Given some of the headlines you see in the news, you’d be forgiven for thinking that the second you go online thieves will be lining up to steal your data. That’s not quite true, obviously, but the online threat is very real.
In the UK for example, the inclusion of cybercrime figures for the first time in official crime statistics resulted in the number of recorded offenses nearly doubling. Figures from Symantec suggest that over 300 million new pieces of malware were created and released over the last year or so. Symantec’s report also indicated that ransomware attacks – where cyber criminals demand payment for releasing data or systems they have targeted – rose 113% during 2014.
There are ways you can protect yourself online. Most of the basic steps you can take are already well known, so there’s not much point in going into them in great detail here. These basic safety tips include:
- Use antivirus software and make sure it’s always up to date
- Keep all software such as applications up to date – the best way to do this is with automatic updates
- Never use the same password for more than one site
- Make sure you password is a non-dictionary word and contains letters, numbers, symbols and upper and lower case letters
- Be careful about clicking links in emails or on social media sites – make sure you’re taken to the right website, and if you’re not sure simply type the address in manually
- Be careful doing anything involving sensitive or financial information over unsecured, public Wi-Fi – this includes online shopping or online banking.
Right, so that’s some of the easier stuff out of the way. If you’re doing all of the above, there’s a good chance you’re pretty secure online already. But there is always more you can do.
Here’s a selection of ways you can improve your online security:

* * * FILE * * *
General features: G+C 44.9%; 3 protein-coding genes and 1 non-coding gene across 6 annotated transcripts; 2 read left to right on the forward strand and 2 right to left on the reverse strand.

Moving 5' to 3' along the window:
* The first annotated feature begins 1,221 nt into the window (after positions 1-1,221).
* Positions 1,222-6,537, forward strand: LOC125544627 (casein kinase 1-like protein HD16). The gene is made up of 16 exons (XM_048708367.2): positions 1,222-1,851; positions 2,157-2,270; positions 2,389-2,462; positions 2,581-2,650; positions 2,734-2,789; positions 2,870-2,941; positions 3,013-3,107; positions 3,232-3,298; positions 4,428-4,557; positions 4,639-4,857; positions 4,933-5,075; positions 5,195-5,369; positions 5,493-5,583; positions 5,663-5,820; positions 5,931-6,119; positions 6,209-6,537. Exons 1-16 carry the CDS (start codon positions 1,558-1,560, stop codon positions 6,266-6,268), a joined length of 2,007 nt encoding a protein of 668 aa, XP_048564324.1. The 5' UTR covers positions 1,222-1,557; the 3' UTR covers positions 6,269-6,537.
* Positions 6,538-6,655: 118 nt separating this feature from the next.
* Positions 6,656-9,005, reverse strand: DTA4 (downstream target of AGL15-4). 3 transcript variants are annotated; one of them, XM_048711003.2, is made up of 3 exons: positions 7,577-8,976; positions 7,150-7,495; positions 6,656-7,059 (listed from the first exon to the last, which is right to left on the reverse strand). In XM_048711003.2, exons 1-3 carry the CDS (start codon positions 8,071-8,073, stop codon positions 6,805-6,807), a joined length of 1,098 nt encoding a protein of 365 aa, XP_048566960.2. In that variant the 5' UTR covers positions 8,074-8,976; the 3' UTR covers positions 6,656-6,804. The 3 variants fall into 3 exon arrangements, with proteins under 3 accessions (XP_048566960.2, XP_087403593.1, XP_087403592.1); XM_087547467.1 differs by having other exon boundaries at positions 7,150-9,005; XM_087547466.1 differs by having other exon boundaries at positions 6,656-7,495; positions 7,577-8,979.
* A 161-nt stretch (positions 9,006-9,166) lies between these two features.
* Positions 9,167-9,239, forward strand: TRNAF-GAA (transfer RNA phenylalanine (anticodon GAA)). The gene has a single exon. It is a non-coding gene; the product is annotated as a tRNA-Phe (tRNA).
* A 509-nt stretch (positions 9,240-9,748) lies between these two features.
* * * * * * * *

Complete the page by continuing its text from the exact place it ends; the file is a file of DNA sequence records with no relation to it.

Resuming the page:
Use two-factor authentication
2FA is a simple but effective way of adding another security layer to your online accounts. Most big online services offer it these days, ranging from Google to Twitter to Facebook and, most recently, Amazon. 2FA means that whenever you log-in to your account, a one-time code is sent to your mobile device. Without it, you won’t be able to access your account. That means if anyone has your username and password combination, they won’t be able to get any further than the log-in page.
Use a VPN
A Virtual Private Network (VPN) is a must when using public Wi-Fi. Free public Wi-Fi is notoriously insecure and anyone with a little bit of tech know-how can intercept your data while you’re working at your favourite coffee shop or bar. Using a VPN means all traffic will be encrypted, making it much more difficult for anyone to access your data. There are plenty of free and low-cost VPNs out there, and many offer mobile options as well. That’s handy if you want to connect an iPad or smartphone to a public Wi-Fi network.
Protect your home Wi-Fi network
You may think your home connection is a safe refuge from the world of cyber criminals but that’s not the case. Many people don’t ever change the default settings that are enabled when the wireless network is set up. It’s important to change these settings, as the default settings for routers can often be found via a simple Google search.
Fear not! Some of the steps you can take at home include changing the network ID password, adding encryption (WPA2 is the best to go for), changing the name of the router and updating the firmware. Another key step is to check what devices are connected to your home Wi-Fi network. That way you can make sure there are no unauthorised devices on the network. There are plenty of guides online that will help you make the changes. And it’s important to note that the changes are much easier to make than it may appear.
Other security features worth considering include using a password manager. These are great from an ease-of-use perspective as they will automatically generate a unique, strong password for each website you use. That means you won’t have to think of a password yourself, which rules out re-using the same password or having to write down the new one. The drawback, of course, it that you’re trusting all your passwords to a single service.
You can also think about making sure websites don’t store your payment information when you buy something. It may seem like a drag to have to type in your card information every time you want to buy something but it does mean that, if the retailer suffers a data breach, your financial information will remain secure.
Ultimately, there is no way to completely secure your online activities but following these steps will certainly help. One thing I haven’t mentioned: common sense. Be careful about the links you click, the website you visit, and the personal information you give out online and you will be able to sleep a little easier.